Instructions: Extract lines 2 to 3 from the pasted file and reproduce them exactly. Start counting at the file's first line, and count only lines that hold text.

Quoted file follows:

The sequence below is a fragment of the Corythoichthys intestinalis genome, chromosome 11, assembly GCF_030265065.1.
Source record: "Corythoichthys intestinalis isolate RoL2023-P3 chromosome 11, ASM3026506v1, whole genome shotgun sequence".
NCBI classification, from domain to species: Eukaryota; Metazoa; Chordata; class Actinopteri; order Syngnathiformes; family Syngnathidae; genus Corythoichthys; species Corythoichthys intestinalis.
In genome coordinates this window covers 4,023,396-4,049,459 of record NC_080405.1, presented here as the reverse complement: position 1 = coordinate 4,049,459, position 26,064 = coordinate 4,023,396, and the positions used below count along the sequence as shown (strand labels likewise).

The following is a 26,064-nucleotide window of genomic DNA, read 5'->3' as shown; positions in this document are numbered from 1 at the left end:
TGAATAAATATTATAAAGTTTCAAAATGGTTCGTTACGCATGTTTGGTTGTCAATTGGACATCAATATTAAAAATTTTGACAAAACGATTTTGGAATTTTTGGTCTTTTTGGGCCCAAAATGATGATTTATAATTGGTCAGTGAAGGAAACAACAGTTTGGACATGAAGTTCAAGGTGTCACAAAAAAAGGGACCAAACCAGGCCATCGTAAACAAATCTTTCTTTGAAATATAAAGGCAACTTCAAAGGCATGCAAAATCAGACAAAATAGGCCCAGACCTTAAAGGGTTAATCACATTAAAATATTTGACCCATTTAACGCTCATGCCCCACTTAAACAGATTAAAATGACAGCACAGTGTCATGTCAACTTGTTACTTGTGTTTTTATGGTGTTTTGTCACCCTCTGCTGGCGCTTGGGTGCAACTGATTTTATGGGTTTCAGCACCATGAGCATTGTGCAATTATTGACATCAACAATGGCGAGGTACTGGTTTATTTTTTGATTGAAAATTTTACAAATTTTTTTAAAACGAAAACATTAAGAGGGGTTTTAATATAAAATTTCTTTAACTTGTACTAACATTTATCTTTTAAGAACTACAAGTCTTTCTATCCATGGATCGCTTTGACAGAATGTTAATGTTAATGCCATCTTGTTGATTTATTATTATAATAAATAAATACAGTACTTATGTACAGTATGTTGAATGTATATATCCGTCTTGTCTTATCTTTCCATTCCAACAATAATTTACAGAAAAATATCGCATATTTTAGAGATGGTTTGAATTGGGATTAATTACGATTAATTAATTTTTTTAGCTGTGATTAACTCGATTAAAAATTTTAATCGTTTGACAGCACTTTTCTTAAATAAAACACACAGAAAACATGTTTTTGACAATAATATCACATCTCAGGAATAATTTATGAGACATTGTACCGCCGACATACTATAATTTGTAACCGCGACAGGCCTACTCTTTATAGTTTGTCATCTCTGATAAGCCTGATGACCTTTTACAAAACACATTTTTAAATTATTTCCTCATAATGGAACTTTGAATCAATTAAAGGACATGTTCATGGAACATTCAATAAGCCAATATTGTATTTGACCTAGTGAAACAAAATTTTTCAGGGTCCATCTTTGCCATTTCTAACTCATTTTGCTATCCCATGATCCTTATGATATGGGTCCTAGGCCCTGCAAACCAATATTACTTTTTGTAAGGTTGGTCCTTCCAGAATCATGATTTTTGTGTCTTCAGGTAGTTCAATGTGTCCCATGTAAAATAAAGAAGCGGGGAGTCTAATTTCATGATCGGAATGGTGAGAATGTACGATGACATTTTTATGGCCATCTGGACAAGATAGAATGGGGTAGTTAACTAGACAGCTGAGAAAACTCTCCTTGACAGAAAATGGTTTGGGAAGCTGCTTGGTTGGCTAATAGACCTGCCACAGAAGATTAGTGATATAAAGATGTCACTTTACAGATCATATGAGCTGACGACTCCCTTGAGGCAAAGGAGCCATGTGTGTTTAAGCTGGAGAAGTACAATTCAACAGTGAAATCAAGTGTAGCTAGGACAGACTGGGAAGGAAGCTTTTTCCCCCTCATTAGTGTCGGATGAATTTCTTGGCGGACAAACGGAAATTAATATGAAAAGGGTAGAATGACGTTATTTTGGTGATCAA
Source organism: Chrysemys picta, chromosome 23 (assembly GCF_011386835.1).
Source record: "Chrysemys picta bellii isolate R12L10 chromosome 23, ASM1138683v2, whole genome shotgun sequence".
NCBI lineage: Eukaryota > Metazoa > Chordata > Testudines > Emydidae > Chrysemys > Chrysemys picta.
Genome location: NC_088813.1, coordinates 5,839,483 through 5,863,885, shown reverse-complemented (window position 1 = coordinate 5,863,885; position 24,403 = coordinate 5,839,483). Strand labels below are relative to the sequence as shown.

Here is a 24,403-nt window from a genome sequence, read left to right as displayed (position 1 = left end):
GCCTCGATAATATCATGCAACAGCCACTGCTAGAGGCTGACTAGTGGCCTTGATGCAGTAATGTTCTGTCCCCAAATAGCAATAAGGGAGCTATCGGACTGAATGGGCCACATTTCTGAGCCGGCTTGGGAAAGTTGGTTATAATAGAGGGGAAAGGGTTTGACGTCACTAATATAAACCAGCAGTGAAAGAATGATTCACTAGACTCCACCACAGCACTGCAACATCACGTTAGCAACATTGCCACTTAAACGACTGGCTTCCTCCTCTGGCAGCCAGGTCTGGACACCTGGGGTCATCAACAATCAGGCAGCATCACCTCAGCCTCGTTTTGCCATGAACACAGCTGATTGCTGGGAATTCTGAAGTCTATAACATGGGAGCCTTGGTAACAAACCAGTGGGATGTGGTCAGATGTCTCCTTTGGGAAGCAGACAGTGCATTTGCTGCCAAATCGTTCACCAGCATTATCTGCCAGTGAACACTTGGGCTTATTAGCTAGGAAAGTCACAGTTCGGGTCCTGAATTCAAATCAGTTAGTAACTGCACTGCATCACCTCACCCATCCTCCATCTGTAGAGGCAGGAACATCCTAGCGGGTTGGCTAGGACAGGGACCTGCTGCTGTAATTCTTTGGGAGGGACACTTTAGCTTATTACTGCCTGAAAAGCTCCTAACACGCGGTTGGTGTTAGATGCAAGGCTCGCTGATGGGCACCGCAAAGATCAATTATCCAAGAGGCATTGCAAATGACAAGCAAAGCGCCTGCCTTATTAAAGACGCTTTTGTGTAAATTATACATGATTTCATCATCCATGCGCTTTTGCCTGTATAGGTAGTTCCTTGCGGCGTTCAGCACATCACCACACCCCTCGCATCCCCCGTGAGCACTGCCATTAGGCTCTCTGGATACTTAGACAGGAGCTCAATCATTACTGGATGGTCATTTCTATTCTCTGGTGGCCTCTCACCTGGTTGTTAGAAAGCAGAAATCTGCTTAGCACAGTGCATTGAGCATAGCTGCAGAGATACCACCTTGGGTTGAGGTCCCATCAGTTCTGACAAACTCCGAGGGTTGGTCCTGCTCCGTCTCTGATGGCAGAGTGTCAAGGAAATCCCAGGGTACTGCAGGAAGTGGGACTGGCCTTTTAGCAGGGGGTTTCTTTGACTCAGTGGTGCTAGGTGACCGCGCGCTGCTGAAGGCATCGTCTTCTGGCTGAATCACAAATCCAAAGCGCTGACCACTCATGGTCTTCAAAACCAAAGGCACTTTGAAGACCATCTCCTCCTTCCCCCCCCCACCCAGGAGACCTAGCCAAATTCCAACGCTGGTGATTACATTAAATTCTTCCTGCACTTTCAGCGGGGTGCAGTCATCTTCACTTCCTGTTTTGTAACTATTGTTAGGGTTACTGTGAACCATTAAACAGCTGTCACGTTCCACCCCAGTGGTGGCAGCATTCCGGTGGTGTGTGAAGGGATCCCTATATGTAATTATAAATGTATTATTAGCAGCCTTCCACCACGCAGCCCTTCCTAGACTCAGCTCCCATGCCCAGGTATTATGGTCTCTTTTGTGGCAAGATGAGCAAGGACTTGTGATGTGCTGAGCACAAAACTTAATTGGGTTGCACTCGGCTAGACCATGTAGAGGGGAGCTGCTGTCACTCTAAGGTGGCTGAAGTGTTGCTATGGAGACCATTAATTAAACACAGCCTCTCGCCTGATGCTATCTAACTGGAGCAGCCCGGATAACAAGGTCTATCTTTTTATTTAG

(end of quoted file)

Source record: "Corythoichthys intestinalis isolate RoL2023-P3 chromosome 11, ASM3026506v1, whole genome shotgun sequence".
NCBI classification, from domain to species: Eukaryota; Metazoa; Chordata; class Actinopteri; order Syngnathiformes; family Syngnathidae; genus Corythoichthys; species Corythoichthys intestinalis.